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  #31 (permalink)  
Old 12-03-2006, 11:15 AM
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With the Meditteranean Sea itineraries becoming more and more popular, with SSUS' speed, nothing would be better than a 12-14 day round-trip Meditteranean cruise from New York - hitting all of the ports that RCCL, Carnival, Princess, etc. During the "off season" she could then cruise from California to Hawaii round-trip. Great and popular destinations without having to be burdened with awkward and expensive trans-atlantic/pacific flights. What scenario could be better?
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  #32 (permalink)  
Old 12-06-2006, 06:26 PM
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Love that idea, tncruiseman... I'd sign on for a couple of those cruises!!
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  #33 (permalink)  
Old 12-06-2006, 09:43 PM
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I agree. It's approximately 2300 miles from San Francisco to Hilo.
The SSUS at 30 knots, its normal cruising speed, could travel that distance in 67 hours, slightly less than three days. If the SSUS left San Francisco Sunday night at 6 pm, it could be in Hilo by 1 pm Wednesday afternoon. Tack on NCL's common 7 day itineary to that, it could be in Honolulu as the last stop for those wishing to fly back Thursday morning a week later, for a total of 10 days. For those sailing back, it could be back in San Francisco Monday morning, for a grand total of 14 days.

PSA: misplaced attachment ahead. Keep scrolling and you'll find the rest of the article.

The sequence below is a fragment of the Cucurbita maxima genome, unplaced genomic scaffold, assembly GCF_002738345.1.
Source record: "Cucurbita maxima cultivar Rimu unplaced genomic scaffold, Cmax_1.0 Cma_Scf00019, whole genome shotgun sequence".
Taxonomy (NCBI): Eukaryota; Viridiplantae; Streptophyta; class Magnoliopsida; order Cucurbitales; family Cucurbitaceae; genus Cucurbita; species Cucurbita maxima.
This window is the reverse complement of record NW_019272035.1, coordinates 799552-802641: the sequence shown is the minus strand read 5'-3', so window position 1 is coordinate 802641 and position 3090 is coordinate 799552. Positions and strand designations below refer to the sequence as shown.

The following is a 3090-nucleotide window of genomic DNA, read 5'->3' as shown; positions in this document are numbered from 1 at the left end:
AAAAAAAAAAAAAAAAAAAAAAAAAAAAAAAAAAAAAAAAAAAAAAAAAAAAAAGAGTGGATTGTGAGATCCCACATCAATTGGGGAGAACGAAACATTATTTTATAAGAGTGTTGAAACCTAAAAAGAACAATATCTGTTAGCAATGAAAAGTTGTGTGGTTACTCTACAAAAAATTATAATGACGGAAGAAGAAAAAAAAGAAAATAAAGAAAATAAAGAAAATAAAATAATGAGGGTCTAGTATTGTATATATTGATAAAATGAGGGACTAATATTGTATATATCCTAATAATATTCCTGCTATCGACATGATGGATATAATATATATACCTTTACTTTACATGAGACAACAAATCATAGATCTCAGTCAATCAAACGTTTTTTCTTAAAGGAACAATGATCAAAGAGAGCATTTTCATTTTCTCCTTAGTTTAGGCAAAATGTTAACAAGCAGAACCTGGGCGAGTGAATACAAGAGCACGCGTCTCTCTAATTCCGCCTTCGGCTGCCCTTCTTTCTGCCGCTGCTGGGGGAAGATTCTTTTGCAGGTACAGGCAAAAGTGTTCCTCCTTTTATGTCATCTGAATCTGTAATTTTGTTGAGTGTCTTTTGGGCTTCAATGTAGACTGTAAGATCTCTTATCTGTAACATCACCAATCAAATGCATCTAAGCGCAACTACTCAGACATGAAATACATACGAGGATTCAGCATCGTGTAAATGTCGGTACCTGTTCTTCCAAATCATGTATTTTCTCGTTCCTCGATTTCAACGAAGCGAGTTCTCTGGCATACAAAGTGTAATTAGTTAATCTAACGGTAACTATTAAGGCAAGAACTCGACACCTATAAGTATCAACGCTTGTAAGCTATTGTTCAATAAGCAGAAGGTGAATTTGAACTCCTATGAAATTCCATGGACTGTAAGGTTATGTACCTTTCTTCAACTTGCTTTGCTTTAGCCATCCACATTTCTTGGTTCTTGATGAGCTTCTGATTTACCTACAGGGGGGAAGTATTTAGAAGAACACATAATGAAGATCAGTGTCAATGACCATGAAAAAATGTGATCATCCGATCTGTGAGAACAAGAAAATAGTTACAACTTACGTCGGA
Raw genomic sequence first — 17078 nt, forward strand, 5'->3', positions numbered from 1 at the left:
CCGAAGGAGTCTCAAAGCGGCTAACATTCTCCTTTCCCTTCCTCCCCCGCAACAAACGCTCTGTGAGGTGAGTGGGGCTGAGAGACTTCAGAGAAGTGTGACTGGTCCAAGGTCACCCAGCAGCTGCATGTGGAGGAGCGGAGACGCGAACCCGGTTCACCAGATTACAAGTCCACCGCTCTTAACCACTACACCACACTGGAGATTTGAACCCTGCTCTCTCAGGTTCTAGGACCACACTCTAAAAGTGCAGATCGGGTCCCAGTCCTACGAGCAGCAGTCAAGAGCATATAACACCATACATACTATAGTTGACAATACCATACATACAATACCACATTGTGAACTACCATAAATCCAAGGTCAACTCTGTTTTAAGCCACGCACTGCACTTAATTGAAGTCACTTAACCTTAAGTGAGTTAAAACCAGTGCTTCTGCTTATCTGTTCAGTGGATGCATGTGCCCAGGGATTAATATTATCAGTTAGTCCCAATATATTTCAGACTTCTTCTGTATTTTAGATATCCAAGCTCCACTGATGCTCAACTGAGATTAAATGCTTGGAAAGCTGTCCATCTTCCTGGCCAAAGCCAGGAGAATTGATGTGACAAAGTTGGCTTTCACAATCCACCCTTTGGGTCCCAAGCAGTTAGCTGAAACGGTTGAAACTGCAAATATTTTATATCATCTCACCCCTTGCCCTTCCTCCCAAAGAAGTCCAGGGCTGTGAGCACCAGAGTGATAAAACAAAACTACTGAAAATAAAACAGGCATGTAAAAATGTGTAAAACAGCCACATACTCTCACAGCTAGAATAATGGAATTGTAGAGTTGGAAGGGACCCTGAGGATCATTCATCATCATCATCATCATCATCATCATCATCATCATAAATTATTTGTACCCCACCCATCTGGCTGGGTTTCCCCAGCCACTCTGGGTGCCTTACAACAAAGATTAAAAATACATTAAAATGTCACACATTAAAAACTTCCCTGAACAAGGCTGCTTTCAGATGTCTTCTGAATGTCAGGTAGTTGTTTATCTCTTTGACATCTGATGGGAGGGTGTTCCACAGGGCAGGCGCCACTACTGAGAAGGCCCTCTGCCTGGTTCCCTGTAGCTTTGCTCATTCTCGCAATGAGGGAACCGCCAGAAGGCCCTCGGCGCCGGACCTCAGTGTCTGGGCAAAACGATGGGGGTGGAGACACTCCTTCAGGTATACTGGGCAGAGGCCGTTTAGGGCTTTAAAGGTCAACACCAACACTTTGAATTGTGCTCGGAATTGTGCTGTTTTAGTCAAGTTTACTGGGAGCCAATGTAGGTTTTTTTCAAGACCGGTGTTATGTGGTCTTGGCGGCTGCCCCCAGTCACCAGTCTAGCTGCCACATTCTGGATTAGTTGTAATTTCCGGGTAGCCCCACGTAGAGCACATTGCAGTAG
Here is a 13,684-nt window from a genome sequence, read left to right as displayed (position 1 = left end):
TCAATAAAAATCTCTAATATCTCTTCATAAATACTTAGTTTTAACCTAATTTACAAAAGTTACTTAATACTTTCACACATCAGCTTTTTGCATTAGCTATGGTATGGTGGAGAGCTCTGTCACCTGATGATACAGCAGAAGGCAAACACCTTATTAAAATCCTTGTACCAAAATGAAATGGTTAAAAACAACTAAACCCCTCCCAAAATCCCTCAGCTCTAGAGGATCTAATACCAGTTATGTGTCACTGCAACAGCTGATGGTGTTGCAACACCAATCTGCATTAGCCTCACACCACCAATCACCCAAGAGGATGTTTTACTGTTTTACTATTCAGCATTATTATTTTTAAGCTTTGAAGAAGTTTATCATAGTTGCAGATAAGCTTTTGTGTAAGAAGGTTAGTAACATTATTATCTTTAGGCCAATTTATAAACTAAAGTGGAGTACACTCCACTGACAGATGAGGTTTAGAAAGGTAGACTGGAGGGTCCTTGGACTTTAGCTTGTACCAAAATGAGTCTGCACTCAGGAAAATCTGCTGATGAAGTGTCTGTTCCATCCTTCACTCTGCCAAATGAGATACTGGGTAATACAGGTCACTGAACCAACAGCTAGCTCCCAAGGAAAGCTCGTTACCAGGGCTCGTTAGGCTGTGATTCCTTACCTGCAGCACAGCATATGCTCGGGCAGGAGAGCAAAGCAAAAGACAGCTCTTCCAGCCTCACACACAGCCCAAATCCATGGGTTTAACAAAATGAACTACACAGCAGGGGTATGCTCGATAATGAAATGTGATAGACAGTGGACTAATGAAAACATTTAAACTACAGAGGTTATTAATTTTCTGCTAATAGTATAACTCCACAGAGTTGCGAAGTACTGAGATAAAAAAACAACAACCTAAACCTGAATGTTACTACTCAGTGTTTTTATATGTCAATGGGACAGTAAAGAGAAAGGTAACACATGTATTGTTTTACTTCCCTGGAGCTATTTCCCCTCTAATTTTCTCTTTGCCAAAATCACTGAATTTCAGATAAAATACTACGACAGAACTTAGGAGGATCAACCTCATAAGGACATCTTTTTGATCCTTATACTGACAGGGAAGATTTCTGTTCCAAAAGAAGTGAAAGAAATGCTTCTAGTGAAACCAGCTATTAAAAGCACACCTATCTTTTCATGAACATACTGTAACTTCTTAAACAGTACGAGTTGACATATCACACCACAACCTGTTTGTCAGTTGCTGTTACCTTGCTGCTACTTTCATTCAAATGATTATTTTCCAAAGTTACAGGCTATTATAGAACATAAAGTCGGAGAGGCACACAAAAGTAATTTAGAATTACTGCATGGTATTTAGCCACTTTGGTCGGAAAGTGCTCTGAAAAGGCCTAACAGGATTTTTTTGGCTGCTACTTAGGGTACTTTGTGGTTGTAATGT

You could market the same cruise either way.
Sail both ways, or just one way and fly the other. That's something you couldn't do with a cruise ship with an International Flag. They would have to visit a remote foreign port (Fanning Island being the closest) to not have to do a round trip cruise. Cruise ships that do one way Hawaiian cruises start or end their itineraries from Mexico or Canada, not from a US port. Possible money earning itineraries exist with a true American flag ship.
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  #34 (permalink)  
Old 12-07-2006, 08:57 AM
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NCL needs to see that itinerary! Count me in coach! A Meditteranean itinerary could probably be just as successful too. I know many that are wanting to cruise Europe, but are hesitant because of the transatlantic flights since 9/11. Take out the logistical planning for a Med cruise and you've hit a home run!
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  #35 (permalink)  
Old 12-07-2006, 09:07 AM
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While we are solving the USSUS dilemna, lets add one final touch to the program - allow anyone sailing on the ship to be able to deduct the entire cost of the cruise automatically on their taxes, just like a donation to a foundation is now deductible. Most ships are flagged outside the US for tax reasons...lets give some reasons to offset that!